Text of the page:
Market/Finance News Blog: Interest rates in 2015

By the resi financial blog team, 13 January 2015

Market/Finance News Blog: Interest rates in 2015

Australia's economy has been tracking below trend for 2014 and is expected to only really start picking up towards the end of 2016, according to the Reserve Bank of Australia (RBA). But what does this mean for interest rates, one of the RBA's primary tools for stimulating growth?

Throughout 2014, the official cash rate was kept at a consistent 2.5 per cent. The RBA has held the rate since August 2013, setting the country up for a record period of stability according to the Housing Industry Association (HIA).

While Australia experienced rapid growth in investment and property values, many industry experts expected the interest rate to rise in 2015 to temper burgeoning prices and lending. According to the Monthly Reserve Bank Survey by finder.com.au, in November 2014 most commentators expected a rise in August this year.

However, after the September quarter figures were released showing an economic growth that was half what was predicted, many experts on the Survey panel started to predict a drop in interest rates in 2015 to make up for the soft economic performance.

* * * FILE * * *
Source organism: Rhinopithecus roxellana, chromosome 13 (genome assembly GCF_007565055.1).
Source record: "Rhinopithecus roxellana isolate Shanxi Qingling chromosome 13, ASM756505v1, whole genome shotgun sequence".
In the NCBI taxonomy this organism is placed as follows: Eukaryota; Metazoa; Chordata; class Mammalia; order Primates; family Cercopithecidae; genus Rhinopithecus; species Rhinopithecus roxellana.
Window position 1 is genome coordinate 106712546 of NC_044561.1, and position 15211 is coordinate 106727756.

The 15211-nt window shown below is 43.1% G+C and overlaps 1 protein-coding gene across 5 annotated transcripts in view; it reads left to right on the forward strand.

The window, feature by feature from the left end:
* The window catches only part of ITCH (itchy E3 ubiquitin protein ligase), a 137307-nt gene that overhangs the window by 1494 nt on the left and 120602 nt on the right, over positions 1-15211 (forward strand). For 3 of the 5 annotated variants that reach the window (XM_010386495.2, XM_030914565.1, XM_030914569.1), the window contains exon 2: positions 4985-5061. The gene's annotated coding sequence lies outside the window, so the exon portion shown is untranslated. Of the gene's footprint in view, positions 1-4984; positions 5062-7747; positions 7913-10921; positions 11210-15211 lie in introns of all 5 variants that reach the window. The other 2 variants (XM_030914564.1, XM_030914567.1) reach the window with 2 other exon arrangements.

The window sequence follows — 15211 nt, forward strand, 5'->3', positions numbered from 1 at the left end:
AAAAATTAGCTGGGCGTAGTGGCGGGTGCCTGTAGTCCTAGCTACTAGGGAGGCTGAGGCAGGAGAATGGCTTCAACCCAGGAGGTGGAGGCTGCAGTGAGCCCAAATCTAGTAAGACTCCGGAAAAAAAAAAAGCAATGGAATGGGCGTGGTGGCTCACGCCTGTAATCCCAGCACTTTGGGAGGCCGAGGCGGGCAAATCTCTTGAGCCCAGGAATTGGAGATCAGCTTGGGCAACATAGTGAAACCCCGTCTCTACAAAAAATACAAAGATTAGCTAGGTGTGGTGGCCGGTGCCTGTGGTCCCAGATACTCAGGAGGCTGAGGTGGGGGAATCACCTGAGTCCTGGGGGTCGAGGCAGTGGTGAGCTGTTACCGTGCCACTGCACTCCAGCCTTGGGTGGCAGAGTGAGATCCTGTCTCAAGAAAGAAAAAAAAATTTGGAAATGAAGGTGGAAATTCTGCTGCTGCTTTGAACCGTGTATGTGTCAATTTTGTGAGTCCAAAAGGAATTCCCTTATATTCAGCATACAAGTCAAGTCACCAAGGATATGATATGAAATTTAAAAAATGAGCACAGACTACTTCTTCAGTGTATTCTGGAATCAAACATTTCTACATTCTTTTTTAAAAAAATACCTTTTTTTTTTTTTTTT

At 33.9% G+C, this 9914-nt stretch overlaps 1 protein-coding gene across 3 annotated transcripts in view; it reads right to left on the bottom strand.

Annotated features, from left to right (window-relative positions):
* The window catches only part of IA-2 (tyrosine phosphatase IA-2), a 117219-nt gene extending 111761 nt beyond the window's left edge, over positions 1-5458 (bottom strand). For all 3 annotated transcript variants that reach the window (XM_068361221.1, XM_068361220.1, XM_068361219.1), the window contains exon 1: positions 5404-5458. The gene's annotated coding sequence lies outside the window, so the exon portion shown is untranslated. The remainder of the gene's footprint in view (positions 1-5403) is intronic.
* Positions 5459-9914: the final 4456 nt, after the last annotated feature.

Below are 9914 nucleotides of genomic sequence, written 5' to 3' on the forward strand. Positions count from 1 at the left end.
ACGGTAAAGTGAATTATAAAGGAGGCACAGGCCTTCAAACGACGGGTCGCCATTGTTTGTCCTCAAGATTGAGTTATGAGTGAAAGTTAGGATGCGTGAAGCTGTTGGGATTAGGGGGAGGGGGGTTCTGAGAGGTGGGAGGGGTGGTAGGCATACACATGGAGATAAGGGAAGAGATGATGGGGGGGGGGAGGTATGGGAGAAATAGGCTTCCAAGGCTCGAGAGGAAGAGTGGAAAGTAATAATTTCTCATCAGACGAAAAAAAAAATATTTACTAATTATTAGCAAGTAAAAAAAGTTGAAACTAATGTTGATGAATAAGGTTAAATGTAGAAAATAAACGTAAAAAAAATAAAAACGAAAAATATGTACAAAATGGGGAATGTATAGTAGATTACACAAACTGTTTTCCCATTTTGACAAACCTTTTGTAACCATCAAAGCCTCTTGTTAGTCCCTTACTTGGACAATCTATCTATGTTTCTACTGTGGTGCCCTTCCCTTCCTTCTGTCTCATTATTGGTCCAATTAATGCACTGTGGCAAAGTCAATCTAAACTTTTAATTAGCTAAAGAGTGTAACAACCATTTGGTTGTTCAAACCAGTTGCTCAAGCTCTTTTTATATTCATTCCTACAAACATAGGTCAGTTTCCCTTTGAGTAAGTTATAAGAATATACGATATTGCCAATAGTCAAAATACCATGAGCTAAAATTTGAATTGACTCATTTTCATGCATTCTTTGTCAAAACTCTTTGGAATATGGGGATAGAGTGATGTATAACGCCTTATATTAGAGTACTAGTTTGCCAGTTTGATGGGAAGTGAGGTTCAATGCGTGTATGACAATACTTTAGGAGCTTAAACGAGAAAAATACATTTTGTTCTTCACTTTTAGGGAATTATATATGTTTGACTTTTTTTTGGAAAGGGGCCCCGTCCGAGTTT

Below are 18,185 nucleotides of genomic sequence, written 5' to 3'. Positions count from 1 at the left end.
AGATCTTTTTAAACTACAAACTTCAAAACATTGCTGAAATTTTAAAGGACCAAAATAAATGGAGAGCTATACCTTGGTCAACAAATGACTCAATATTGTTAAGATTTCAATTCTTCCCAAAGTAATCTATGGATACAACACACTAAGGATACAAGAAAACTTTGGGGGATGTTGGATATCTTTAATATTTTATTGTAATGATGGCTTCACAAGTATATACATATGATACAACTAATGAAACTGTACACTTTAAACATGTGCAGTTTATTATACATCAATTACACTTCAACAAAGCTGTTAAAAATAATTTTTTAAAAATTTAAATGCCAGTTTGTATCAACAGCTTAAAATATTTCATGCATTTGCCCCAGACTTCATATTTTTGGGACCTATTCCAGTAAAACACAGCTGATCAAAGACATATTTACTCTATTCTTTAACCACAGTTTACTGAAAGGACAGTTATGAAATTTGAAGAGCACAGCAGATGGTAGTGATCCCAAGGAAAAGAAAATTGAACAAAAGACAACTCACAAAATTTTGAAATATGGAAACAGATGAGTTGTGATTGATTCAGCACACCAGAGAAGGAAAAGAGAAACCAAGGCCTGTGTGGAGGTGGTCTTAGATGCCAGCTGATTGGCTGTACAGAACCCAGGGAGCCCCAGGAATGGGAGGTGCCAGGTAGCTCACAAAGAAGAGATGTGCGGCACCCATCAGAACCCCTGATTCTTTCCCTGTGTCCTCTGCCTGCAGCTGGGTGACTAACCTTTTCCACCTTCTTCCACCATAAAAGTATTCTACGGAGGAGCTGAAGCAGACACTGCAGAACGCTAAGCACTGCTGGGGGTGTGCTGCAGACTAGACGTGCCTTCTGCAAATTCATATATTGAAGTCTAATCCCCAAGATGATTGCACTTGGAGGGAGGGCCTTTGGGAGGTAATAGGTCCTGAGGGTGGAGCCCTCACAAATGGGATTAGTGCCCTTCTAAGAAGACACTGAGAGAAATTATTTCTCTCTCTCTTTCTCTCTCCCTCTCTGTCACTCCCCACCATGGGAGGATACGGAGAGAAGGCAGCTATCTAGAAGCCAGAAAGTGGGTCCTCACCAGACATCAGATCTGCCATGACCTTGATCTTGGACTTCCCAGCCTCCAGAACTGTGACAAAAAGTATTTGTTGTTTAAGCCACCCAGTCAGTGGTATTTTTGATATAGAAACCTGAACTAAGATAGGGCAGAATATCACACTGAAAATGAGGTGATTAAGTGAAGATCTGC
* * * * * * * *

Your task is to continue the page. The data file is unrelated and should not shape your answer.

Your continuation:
"This is an unsettling update on Australia's growth pace. Most analysts had been expecting growth to be well above the 0.5 per cent mark," said HIA Senior Economist, Shane Garrett.

"Coming at a time when a more downbeat perspective regarding Australia's economic prospects was already in the ascendancy, an elevated focus on a possible further rate cut is likely to be one consequence of today's result."

At its December board meeting the RBA noted that market expectations were leaning towards an interest rate cut in 2015 due to a number of factors, but did not elaborate beyond that. The board did conclude that for the time being, a period of stability was most likely to stimulate economic growth - as long as the Australian dollar plays its part.

The RBA believes that the Aussie dollar is still fundamentally overvalued, despite recent drops against the US dollar. If the exchange rate continues to fall it could have enough of an impact to negate the need for an interest rate cut to stimulate the economy, as well as maintain inflation targets. However, if the the dollar continues to be overvalued compared to foreign currency, hurting our exports and manufacturing, a drop in the cash rate may be on the cards. All eyes will be on the RBA's decision in February.

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